Very gradually, more women ran and won seats in their state legislatures. By the 1960s, cultural and generational change sprouted the growth phase, in which progress was, relatively, quick.  Over time, more and more women were able to run and win, which inspired more women in turn to run and win. Women candidates learned how to use available resources to run for office, or in other words, “mastered the skills” needed to run and win in greater numbers. By the mid-1970s, the increase in women with state legislative experience meant that there was a larger selection of qualified women candidates to run for Congress.  Correspondingly, the spawned relatively rapid growth in the number of women in Congress.

Why did the number of women in legislative office level off?

It appears that in both graphs, we are approaching the stability phase, where the percentage of women in legislatures has begun to flatten.  The number of women in Congress is directly related to the number of women who win state legislative seats, as these women in lower office are the ones who gain the experience and the credentials to run for Congress.  As the number of women in state legislatures leveled off in the early 2000s, it stands to reason that the number of women in Congress would follow suit.

That answers half of our question: but what first caused progress in the state legislatures to slow?

Interestingly enough, the disparity between the two political parties in the number women who are elected to state legislative helps explain why the mathematical glass ceiling stands at around 25%.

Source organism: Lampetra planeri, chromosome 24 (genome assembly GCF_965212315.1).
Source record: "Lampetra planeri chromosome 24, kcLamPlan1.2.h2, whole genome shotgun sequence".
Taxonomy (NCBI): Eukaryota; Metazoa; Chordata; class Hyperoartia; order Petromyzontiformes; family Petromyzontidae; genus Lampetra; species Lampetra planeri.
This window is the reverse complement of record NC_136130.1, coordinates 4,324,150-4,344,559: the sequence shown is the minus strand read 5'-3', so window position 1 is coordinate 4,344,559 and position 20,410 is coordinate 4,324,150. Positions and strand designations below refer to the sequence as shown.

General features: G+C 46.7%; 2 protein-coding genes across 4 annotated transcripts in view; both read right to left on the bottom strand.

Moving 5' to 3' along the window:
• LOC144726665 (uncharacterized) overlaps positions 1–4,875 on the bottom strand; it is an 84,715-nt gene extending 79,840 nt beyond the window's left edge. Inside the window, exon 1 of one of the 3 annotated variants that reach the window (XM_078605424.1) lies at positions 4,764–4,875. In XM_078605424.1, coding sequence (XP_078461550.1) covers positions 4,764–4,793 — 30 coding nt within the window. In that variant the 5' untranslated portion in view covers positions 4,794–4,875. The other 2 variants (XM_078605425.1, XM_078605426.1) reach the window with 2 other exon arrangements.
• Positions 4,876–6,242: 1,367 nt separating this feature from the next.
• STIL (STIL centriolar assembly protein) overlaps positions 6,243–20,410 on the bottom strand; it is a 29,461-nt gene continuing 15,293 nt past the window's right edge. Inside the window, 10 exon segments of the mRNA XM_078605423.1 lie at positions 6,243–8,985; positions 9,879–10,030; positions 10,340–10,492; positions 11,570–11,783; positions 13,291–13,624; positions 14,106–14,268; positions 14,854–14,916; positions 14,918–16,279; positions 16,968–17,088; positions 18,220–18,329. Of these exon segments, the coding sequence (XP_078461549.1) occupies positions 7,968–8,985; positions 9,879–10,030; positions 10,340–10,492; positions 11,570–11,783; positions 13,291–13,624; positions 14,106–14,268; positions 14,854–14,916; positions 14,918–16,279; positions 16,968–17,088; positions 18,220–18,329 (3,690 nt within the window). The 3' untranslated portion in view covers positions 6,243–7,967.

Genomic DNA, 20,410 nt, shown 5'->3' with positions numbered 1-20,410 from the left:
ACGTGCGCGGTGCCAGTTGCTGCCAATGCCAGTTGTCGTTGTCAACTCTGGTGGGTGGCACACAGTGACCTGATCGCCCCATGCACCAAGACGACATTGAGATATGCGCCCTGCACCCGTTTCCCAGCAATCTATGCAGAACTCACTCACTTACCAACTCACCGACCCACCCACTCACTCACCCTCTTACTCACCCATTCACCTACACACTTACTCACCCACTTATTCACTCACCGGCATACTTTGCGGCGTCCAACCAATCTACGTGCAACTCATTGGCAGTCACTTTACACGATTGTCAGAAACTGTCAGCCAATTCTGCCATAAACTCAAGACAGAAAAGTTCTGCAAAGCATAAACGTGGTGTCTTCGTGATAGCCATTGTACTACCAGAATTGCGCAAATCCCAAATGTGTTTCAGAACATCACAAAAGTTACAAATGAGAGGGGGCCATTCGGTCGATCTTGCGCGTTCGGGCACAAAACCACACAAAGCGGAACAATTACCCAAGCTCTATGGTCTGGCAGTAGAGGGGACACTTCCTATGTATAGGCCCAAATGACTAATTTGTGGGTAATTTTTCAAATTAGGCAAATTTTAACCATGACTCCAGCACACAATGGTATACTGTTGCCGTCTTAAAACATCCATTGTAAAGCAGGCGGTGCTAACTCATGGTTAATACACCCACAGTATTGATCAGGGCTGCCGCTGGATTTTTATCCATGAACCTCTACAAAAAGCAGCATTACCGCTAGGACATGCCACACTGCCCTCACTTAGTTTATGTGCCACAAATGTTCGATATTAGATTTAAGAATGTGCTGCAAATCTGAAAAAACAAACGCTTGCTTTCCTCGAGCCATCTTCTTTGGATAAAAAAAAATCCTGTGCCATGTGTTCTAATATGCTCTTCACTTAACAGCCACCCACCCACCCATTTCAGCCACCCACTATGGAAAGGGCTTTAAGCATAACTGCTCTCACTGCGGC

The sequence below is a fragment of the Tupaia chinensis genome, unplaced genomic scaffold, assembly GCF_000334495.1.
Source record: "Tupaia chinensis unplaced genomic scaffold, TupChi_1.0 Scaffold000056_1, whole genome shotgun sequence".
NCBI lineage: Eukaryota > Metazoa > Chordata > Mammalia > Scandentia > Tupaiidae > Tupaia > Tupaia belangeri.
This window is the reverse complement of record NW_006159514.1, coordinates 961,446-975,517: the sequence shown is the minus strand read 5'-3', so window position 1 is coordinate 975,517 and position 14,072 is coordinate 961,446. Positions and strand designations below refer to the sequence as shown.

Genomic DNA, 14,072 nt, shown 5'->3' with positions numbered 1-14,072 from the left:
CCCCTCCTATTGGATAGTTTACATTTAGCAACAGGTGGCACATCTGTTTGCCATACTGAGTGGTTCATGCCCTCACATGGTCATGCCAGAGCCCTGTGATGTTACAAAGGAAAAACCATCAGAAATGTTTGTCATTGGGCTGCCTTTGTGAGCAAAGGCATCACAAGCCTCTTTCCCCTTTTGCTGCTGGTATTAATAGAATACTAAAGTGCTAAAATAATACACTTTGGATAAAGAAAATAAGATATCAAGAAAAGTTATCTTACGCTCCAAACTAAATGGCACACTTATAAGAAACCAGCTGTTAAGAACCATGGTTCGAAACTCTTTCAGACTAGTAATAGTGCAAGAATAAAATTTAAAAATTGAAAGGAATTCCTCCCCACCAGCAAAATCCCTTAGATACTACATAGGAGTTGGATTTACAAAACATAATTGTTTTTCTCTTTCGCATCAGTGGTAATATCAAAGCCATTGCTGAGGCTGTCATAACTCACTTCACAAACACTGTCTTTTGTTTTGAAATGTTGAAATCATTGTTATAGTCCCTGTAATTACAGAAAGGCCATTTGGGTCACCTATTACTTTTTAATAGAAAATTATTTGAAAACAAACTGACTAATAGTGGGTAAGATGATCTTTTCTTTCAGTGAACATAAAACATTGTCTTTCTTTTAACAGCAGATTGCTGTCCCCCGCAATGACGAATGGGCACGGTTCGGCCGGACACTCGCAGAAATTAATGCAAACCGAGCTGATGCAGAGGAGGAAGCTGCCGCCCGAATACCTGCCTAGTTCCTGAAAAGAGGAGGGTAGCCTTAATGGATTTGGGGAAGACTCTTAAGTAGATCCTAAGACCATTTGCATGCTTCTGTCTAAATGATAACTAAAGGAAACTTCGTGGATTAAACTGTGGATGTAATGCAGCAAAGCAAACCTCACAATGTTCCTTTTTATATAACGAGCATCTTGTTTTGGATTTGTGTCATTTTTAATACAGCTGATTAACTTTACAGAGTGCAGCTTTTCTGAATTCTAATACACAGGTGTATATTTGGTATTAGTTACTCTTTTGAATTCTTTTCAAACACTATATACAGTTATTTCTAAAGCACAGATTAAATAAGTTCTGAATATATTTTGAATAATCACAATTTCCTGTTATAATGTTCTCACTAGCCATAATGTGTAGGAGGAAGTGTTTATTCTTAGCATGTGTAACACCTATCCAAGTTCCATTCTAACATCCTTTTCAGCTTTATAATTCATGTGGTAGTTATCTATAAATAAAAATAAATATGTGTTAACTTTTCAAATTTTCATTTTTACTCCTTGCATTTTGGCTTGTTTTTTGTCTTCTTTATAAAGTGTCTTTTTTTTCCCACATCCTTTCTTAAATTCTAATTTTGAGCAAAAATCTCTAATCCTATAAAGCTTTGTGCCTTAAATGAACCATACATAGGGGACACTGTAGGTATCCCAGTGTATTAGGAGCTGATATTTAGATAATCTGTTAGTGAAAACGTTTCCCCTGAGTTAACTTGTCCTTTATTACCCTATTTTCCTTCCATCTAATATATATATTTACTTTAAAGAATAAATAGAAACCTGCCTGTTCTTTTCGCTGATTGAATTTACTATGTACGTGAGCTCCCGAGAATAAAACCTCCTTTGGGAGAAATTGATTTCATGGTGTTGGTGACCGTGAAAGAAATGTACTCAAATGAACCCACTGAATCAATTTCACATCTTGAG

Until the early to mid 1990s, the percentage of Democratic women was within about 2% of the percentage of Republican women in state legislatures.  Today, that difference is  4-6%.  Assuming that the split between the parties hovers between 10 points above and below 50% (currently it is 56% for Republicans) and that the  Democratic Party elects two women for every Republican woman, even if the Democratic Party achieved parity, legislatures would only be 38% women, which is still far from parity.  The limit, therefore, is far below 50%, which is why the curves documenting progress toward parity appear to have such low upper limits.  

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Until the early to mid 1990s, the percentage of Democratic women was within about 2% of the percentage of Republican women in state legislatures.  Today, that difference is  4-6%.  Assuming that the split between the parties hovers between 10 points above and below 50% (currently it is 56% for Republicans) and that the  Democratic Party elects two women for every Republican woman, even if the Democratic Party achieved parity, legislatures would only be 38% women, which is still far from parity.  The limit, therefore, is far below 50%, which is why the curves documenting progress toward parity appear to have such low upper limits.  

What can be done?